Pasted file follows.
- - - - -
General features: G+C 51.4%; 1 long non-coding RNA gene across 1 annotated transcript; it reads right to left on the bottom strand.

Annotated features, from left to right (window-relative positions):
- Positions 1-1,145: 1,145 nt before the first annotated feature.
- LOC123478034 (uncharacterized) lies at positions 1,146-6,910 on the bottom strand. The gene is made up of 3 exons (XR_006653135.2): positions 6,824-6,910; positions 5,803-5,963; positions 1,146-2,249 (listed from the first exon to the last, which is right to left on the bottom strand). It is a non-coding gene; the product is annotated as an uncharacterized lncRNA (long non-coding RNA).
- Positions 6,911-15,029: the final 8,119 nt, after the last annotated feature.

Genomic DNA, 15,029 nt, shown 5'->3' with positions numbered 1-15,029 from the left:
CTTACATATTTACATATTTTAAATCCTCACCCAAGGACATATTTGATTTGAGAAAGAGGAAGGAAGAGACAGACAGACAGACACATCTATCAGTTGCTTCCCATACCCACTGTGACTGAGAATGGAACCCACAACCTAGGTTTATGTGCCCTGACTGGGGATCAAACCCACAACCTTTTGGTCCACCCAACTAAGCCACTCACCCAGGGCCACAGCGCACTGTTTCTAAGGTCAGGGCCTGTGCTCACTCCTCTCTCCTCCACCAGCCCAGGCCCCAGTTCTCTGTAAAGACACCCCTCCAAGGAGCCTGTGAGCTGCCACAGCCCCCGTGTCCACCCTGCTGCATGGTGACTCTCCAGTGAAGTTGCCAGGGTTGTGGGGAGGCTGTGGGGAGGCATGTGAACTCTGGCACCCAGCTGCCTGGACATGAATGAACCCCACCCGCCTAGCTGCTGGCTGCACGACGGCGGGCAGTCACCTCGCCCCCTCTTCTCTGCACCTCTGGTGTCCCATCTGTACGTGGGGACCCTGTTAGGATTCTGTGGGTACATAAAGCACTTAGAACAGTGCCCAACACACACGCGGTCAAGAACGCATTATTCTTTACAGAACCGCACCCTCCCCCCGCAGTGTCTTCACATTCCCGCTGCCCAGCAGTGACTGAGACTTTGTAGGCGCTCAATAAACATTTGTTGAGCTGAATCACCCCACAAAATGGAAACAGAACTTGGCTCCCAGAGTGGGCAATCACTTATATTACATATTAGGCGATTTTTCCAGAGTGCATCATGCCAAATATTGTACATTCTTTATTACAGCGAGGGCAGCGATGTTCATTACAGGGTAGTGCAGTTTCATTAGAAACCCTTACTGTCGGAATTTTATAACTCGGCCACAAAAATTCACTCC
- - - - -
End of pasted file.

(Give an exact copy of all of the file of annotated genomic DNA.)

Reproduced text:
General features: G+C 51.4%; 1 long non-coding RNA gene across 1 annotated transcript; it reads right to left on the bottom strand.

Annotated features, from left to right (window-relative positions):
- Positions 1-1,145: 1,145 nt before the first annotated feature.
- LOC123478034 (uncharacterized) lies at positions 1,146-6,910 on the bottom strand. The gene is made up of 3 exons (XR_006653135.2): positions 6,824-6,910; positions 5,803-5,963; positions 1,146-2,249 (listed from the first exon to the last, which is right to left on the bottom strand). It is a non-coding gene; the product is annotated as an uncharacterized lncRNA (long non-coding RNA).
- Positions 6,911-15,029: the final 8,119 nt, after the last annotated feature.

Genomic DNA, 15,029 nt, shown 5'->3' with positions numbered 1-15,029 from the left:
CTTACATATTTACATATTTTAAATCCTCACCCAAGGACATATTTGATTTGAGAAAGAGGAAGGAAGAGACAGACAGACAGACACATCTATCAGTTGCTTCCCATACCCACTGTGACTGAGAATGGAACCCACAACCTAGGTTTATGTGCCCTGACTGGGGATCAAACCCACAACCTTTTGGTCCACCCAACTAAGCCACTCACCCAGGGCCACAGCGCACTGTTTCTAAGGTCAGGGCCTGTGCTCACTCCTCTCTCCTCCACCAGCCCAGGCCCCAGTTCTCTGTAAAGACACCCCTCCAAGGAGCCTGTGAGCTGCCACAGCCCCCGTGTCCACCCTGCTGCATGGTGACTCTCCAGTGAAGTTGCCAGGGTTGTGGGGAGGCTGTGGGGAGGCATGTGAACTCTGGCACCCAGCTGCCTGGACATGAATGAACCCCACCCGCCTAGCTGCTGGCTGCACGACGGCGGGCAGTCACCTCGCCCCCTCTTCTCTGCACCTCTGGTGTCCCATCTGTACGTGGGGACCCTGTTAGGATTCTGTGGGTACATAAAGCACTTAGAACAGTGCCCAACACACACGCGGTCAAGAACGCATTATTCTTTACAGAACCGCACCCTCCCCCCGCAGTGTCTTCACATTCCCGCTGCCCAGCAGTGACTGAGACTTTGTAGGCGCTCAATAAACATTTGTTGAGCTGAATCACCCCACAAAATGGAAACAGAACTTGGCTCCCAGAGTGGGCAATCACTTATATTACATATTAGGCGATTTTTCCAGAGTGCATCATGCCAAATATTGTACATTCTTTATTACAGCGAGGGCAGCGATGTTCATTACAGGGTAGTGCAGTTTCATTAGAAACCCTTACTGTCGGAATTTTATAACTCGGCCACAAAAATTCACTCC